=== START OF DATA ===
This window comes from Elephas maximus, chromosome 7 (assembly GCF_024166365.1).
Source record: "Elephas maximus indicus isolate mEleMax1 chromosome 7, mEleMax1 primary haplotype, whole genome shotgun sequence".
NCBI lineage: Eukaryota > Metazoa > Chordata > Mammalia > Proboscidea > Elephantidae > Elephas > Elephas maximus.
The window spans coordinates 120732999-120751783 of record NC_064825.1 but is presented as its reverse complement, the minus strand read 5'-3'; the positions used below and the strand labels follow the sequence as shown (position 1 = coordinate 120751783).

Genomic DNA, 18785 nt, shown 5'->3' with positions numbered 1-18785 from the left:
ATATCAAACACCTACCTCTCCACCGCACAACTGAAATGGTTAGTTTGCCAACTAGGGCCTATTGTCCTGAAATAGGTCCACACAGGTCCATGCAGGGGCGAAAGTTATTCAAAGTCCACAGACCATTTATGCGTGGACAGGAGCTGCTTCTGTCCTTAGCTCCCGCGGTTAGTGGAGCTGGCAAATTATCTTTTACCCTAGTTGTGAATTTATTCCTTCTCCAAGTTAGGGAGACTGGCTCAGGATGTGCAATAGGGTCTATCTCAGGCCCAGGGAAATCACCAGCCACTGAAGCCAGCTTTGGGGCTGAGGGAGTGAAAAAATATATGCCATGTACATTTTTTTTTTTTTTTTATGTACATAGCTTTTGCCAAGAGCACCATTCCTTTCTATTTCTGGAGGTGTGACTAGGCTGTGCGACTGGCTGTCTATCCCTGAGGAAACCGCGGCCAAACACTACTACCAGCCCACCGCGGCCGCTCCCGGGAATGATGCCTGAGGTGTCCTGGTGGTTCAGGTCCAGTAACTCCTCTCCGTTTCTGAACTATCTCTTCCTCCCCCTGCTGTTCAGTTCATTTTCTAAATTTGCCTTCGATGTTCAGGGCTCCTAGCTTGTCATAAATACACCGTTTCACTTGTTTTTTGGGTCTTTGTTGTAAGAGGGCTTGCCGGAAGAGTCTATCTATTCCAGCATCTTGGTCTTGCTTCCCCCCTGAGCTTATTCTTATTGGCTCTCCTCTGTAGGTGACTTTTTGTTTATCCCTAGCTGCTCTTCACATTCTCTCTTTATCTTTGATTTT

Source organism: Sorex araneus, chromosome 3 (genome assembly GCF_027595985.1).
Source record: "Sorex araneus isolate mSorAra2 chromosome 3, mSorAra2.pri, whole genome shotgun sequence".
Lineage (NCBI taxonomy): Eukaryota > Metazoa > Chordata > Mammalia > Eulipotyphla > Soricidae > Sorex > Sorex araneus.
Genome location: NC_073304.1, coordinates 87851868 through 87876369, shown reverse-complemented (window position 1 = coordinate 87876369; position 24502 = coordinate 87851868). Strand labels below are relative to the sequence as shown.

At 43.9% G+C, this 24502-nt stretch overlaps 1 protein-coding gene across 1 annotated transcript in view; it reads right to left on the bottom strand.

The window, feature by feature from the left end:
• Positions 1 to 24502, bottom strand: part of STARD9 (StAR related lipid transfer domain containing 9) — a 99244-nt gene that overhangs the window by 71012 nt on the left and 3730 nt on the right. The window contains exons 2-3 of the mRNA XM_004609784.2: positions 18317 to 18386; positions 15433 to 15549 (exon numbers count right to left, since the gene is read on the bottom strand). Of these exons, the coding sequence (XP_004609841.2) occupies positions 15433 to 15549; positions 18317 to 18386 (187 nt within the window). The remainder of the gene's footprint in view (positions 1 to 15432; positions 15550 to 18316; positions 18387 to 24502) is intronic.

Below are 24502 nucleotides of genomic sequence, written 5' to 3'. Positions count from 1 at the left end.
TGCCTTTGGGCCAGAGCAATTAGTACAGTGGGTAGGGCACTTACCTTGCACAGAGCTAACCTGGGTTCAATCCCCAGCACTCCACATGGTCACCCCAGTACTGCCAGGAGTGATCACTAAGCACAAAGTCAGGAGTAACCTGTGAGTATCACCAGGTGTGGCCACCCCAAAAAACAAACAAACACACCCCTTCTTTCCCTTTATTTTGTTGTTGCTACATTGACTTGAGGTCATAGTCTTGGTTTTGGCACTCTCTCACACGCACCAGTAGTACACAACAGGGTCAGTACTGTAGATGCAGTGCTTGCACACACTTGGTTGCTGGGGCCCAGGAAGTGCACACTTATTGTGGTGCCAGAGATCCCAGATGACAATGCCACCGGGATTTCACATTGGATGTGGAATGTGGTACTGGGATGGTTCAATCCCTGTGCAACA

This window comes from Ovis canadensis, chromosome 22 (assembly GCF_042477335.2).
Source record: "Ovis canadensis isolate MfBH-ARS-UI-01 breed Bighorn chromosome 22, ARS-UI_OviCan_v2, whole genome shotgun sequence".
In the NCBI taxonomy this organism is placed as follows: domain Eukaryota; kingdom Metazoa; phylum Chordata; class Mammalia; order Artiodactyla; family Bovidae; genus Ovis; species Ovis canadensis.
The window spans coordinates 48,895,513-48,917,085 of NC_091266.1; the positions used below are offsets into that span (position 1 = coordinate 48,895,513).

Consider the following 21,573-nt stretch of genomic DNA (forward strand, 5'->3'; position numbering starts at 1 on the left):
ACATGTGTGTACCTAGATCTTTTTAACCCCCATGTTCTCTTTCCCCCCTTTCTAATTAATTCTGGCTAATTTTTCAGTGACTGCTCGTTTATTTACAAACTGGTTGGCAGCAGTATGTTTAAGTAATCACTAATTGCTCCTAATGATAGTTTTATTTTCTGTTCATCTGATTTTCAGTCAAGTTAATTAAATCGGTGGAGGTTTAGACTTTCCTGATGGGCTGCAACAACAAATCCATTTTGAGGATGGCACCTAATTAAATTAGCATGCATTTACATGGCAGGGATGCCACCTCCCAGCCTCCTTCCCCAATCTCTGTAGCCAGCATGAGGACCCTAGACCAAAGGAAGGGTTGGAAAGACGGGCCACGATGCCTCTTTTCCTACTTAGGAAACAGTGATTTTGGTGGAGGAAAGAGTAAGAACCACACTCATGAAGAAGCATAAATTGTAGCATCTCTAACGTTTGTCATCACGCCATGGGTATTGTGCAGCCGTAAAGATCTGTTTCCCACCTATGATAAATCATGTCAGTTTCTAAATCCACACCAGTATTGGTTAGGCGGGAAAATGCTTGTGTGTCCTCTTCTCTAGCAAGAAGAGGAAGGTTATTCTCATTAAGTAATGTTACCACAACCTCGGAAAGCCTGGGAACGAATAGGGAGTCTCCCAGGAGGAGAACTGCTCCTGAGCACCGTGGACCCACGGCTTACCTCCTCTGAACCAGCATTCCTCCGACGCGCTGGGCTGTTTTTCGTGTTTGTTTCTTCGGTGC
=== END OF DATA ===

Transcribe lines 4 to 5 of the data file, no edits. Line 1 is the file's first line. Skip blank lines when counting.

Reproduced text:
The window spans coordinates 120732999-120751783 of record NC_064825.1 but is presented as its reverse complement, the minus strand read 5'-3'; the positions used below and the strand labels follow the sequence as shown (position 1 = coordinate 120751783).

Genomic DNA, 18785 nt, shown 5'->3' with positions numbered 1-18785 from the left: